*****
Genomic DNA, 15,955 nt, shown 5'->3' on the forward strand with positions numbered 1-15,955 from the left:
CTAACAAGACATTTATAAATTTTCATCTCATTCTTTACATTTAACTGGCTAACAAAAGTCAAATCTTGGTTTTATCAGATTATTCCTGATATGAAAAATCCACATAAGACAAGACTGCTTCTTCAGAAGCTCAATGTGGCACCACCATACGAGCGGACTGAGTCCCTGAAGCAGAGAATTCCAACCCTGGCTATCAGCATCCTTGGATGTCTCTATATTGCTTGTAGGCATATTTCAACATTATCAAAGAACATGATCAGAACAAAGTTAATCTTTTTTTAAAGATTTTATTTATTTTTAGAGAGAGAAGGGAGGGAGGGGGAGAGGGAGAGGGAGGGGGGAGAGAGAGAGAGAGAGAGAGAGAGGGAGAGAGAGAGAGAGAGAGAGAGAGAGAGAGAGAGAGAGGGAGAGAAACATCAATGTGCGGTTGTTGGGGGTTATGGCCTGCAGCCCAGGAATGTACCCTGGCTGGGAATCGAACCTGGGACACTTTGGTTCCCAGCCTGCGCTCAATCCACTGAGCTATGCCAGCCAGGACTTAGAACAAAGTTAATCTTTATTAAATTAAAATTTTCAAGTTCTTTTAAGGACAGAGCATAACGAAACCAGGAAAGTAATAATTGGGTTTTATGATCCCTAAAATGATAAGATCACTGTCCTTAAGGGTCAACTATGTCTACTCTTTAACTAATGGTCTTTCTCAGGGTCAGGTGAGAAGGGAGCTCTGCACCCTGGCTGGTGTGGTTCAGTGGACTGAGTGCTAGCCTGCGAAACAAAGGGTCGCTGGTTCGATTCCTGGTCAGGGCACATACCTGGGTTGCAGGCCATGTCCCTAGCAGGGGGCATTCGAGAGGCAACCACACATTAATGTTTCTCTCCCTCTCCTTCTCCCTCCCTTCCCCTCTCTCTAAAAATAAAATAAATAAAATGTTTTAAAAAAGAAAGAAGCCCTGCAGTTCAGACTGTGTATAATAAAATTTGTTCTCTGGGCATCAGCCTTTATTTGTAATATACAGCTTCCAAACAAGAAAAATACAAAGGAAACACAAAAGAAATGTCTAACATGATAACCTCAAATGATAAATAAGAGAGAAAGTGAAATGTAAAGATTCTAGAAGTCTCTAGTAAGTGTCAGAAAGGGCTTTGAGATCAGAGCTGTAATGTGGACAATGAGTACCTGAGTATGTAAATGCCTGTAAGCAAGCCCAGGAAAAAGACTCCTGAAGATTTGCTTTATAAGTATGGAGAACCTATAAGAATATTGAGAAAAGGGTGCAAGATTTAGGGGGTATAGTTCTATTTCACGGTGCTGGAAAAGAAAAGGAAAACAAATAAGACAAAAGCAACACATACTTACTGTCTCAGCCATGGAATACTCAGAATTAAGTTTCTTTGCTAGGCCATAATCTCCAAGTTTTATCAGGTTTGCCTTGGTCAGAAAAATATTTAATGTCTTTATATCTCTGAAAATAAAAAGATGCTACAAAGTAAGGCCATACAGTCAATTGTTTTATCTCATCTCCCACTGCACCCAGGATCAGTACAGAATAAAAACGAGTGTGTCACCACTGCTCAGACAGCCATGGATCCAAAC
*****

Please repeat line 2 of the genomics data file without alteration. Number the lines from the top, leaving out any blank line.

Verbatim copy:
CTAACAAGACATTTATAAATTTTCATCTCATTCTTTACATTTAACTGGCTAACAAAAGTCAAATCTTGGTTTTATCAGATTATTCCTGATATGAAAAATCCACATAAGACAAGACTGCTTCTTCAGAAGCTCAATGTGGCACCACCATACGAGCGGACTGAGTCCCTGAAGCAGAGAATTCCAACCCTGGCTATCAGCATCCTTGGATGTCTCTATATTGCTTGTAGGCATATTTCAACATTATCAAAGAACATGATCAGAACAAAGTTAATCTTTTTTTAAAGATTTTATTTATTTTTAGAGAGAGAAGGGAGGGAGGGGGAGAGGGAGAGGGAGGGGGGAGAGAGAGAGAGAGAGAGAGAGAGGGAGAGAGAGAGAGAGAGAGAGAGAGAGAGAGAGAGAGAGGGAGAGAAACATCAATGTGCGGTTGTTGGGGGTTATGGCCTGCAGCCCAGGAATGTACCCTGGCTGGGAATCGAACCTGGGACACTTTGGTTCCCAGCCTGCGCTCAATCCACTGAGCTATGCCAGCCAGGACTTAGAACAAAGTTAATCTTTATTAAATTAAAATTTTCAAGTTCTTTTAAGGACAGAGCATAACGAAACCAGGAAAGTAATAATTGGGTTTTATGATCCCTAAAATGATAAGATCACTGTCCTTAAGGGTCAACTATGTCTACTCTTTAACTAATGGTCTTTCTCAGGGTCAGGTGAGAAGGGAGCTCTGCACCCTGGCTGGTGTGGTTCAGTGGACTGAGTGCTAGCCTGCGAAACAAAGGGTCGCTGGTTCGATTCCTGGTCAGGGCACATACCTGGGTTGCAGGCCATGTCCCTAGCAGGGGGCATTCGAGAGGCAACCACACATTAATGTTTCTCTCCCTCTCCTTCTCCCTCCCTTCCCCTCTCTCTAAAAATAAAATAAATAAAATGTTTTAAAAAAGAAAGAAGCCCTGCAGTTCAGACTGTGTATAATAAAATTTGTTCTCTGGGCATCAGCCTTTATTTGTAATATACAGCTTCCAAACAAGAAAAATACAAAGGAAACACAAAAGAAATGTCTAACATGATAACCTCAAATGATAAATAAGAGAGAAAGTGAAATGTAAAGATTCTAGAAGTCTCTAGTAAGTGTCAGAAAGGGCTTTGAGATCAGAGCTGTAATGTGGACAATGAGTACCTGAGTATGTAAATGCCTGTAAGCAAGCCCAGGAAAAAGACTCCTGAAGATTTGCTTTATAAGTATGGAGAACCTATAAGAATATTGAGAAAAGGGTGCAAGATTTAGGGGGTATAGTTCTATTTCACGGTGCTGGAAAAGAAAAGGAAAACAAATAAGACAAAAGCAACACATACTTACTGTCTCAGCCATGGAATACTCAGAATTAAGTTTCTTTGCTAGGCCATAATCTCCAAGTTTTATCAGGTTTGCCTTGGTCAGAAAAATATTTAATGTCTTTATATCTCTGAAAATAAAAAGATGCTACAAAGTAAGGCCATACAGTCAATTGTTTTATCTCATCTCCCACTGCACCCAGGATCAGTACAGAATAAAAACGAGTGTGTCACCACTGCTCAGACAGCCATGGATCCAAAC